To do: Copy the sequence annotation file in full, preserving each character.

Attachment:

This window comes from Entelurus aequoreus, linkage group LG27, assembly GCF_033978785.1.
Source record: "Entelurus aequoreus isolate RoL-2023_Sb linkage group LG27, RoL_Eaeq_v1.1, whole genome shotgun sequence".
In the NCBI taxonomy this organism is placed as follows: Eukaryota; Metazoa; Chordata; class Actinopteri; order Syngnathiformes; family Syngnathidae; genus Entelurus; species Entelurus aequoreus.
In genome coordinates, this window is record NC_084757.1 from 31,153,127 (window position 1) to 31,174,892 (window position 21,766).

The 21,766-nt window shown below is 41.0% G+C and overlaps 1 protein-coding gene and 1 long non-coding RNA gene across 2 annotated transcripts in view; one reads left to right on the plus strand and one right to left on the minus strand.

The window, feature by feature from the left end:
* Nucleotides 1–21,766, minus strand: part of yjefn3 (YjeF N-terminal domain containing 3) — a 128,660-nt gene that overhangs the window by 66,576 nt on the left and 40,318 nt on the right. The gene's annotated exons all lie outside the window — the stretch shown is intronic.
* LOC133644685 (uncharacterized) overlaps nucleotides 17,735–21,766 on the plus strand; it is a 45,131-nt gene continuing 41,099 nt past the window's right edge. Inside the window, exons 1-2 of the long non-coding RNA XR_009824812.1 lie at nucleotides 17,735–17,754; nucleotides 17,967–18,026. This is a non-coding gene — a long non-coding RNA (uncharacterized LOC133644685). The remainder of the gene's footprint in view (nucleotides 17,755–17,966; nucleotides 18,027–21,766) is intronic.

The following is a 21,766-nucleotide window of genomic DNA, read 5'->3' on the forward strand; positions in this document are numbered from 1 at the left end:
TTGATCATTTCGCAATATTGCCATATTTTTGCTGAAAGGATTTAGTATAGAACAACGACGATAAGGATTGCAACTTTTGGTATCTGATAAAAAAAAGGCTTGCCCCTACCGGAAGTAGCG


This window comes from Entelurus aequoreus, linkage group LG27, assembly GCF_033978785.1.
Source record: "Entelurus aequoreus isolate RoL-2023_Sb linkage group LG27, RoL_Eaeq_v1.1, whole genome shotgun sequence".
In the NCBI taxonomy this organism is placed as follows: Eukaryota; Metazoa; Chordata; class Actinopteri; order Syngnathiformes; family Syngnathidae; genus Entelurus; species Entelurus aequoreus.
In genome coordinates, this window is record NC_084757.1 from 31,153,127 (window position 1) to 31,174,892 (window position 21,766).

The 21,766-nt window shown below is 41.0% G+C and overlaps 1 protein-coding gene and 1 long non-coding RNA gene across 2 annotated transcripts in view; one reads left to right on the plus strand and one right to left on the minus strand.

The window, feature by feature from the left end:
* Nucleotides 1–21,766, minus strand: part of yjefn3 (YjeF N-terminal domain containing 3) — a 128,660-nt gene that overhangs the window by 66,576 nt on the left and 40,318 nt on the right. The gene's annotated exons all lie outside the window — the stretch shown is intronic.
* LOC133644685 (uncharacterized) overlaps nucleotides 17,735–21,766 on the plus strand; it is a 45,131-nt gene continuing 41,099 nt past the window's right edge. Inside the window, exons 1-2 of the long non-coding RNA XR_009824812.1 lie at nucleotides 17,735–17,754; nucleotides 17,967–18,026. This is a non-coding gene — a long non-coding RNA (uncharacterized LOC133644685). The remainder of the gene's footprint in view (nucleotides 17,755–17,966; nucleotides 18,027–21,766) is intronic.

The following is a 21,766-nucleotide window of genomic DNA, read 5'->3' on the forward strand; positions in this document are numbered from 1 at the left end:
TTGATCATTTCGCAATATTGCCATATTTTTGCTGAAAGGATTTAGTATAGAACAACGACGATAAGGATTGCAACTTTTGGTATCTGATAAAAAAAAGGCTTGCCCCTACCGGAAGTAGCG